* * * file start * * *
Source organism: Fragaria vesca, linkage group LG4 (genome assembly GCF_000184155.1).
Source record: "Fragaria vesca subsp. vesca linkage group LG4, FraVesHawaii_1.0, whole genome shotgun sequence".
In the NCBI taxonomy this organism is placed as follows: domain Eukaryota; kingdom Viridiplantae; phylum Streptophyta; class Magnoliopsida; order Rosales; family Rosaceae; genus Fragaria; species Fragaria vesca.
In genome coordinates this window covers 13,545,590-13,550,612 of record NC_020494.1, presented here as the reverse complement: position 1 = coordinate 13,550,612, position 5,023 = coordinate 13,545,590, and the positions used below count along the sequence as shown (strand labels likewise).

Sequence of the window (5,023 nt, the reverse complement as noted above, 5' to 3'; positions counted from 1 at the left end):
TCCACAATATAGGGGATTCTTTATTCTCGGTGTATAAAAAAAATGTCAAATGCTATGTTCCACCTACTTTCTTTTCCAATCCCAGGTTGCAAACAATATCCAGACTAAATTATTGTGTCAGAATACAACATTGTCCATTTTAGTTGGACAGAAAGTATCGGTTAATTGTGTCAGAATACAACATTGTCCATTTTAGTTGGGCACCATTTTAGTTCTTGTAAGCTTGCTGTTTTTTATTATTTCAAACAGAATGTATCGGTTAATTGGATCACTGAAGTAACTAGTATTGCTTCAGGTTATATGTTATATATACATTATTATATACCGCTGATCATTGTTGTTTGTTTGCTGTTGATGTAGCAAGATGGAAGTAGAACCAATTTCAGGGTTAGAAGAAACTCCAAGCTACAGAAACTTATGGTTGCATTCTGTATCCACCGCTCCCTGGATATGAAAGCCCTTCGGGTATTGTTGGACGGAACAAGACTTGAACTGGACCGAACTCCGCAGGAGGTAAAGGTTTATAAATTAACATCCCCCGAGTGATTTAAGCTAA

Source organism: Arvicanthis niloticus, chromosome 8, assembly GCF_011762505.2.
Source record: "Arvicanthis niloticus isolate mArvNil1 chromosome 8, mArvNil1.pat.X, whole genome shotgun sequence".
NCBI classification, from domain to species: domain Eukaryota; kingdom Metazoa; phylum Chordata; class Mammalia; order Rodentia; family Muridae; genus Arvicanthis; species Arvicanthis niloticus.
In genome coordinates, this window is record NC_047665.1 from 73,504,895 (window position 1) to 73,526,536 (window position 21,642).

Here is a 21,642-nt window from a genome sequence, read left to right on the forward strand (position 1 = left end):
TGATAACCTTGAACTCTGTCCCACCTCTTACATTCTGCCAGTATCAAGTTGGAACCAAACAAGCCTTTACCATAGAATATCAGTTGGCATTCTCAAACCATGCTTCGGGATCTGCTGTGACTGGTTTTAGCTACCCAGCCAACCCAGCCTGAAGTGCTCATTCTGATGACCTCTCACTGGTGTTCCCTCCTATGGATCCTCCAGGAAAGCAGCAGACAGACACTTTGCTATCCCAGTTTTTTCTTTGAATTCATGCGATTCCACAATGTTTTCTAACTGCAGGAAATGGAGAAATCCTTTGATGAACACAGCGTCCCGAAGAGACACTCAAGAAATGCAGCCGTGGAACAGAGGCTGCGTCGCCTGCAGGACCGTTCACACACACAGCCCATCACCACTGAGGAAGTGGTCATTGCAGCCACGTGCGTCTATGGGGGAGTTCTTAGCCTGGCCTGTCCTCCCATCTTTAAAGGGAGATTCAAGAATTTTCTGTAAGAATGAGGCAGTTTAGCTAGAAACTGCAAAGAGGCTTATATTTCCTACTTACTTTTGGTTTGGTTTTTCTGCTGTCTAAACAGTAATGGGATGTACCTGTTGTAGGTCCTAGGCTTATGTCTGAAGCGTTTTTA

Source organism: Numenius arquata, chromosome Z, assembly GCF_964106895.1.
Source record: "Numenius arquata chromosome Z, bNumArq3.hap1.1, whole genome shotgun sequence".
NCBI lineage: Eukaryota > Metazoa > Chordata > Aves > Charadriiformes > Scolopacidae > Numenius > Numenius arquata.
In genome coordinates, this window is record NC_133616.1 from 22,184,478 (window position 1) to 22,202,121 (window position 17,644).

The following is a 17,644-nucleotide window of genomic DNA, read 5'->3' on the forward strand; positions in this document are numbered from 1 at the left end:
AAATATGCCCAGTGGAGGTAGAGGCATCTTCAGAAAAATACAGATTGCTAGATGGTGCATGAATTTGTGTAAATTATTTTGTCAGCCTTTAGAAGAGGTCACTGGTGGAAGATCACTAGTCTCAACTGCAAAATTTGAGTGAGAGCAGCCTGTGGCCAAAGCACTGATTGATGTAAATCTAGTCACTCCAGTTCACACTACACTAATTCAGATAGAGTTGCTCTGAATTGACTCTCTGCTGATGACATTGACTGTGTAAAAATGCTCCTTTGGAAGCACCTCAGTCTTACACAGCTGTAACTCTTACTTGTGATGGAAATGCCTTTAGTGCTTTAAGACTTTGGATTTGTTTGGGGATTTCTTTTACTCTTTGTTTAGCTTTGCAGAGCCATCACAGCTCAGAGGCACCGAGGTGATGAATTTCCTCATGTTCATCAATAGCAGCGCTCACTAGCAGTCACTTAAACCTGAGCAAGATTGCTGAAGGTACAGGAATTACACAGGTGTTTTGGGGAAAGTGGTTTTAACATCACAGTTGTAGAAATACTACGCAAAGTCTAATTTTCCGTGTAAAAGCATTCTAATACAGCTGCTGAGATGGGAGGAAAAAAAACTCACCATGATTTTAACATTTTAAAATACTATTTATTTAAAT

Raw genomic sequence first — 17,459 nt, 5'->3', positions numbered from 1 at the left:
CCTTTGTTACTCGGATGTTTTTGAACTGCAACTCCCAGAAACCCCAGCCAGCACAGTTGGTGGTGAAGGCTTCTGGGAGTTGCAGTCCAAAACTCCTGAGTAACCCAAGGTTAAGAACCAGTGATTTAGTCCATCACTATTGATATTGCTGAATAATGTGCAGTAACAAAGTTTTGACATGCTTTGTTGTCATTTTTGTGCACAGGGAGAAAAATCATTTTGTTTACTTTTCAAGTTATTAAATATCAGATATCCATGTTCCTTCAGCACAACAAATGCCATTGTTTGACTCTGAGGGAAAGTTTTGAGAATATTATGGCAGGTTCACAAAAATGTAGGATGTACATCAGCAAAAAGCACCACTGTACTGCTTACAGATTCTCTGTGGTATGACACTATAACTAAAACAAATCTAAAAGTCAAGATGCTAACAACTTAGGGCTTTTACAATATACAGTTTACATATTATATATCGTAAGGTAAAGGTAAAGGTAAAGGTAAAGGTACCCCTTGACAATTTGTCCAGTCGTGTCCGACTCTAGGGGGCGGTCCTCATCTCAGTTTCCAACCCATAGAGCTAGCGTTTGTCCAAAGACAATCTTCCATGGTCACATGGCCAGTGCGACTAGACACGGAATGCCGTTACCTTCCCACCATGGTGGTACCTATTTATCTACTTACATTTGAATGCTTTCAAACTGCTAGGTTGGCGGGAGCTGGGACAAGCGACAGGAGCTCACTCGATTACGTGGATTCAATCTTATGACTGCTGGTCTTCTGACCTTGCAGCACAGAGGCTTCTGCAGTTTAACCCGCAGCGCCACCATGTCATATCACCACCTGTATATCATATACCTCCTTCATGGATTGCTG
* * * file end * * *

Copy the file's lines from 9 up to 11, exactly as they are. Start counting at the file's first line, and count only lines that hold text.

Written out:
NCBI classification, from domain to species: domain Eukaryota; kingdom Metazoa; phylum Chordata; class Mammalia; order Rodentia; family Muridae; genus Arvicanthis; species Arvicanthis niloticus.
In genome coordinates, this window is record NC_047665.1 from 73,504,895 (window position 1) to 73,526,536 (window position 21,642).

Here is a 21,642-nt window from a genome sequence, read left to right on the forward strand (position 1 = left end):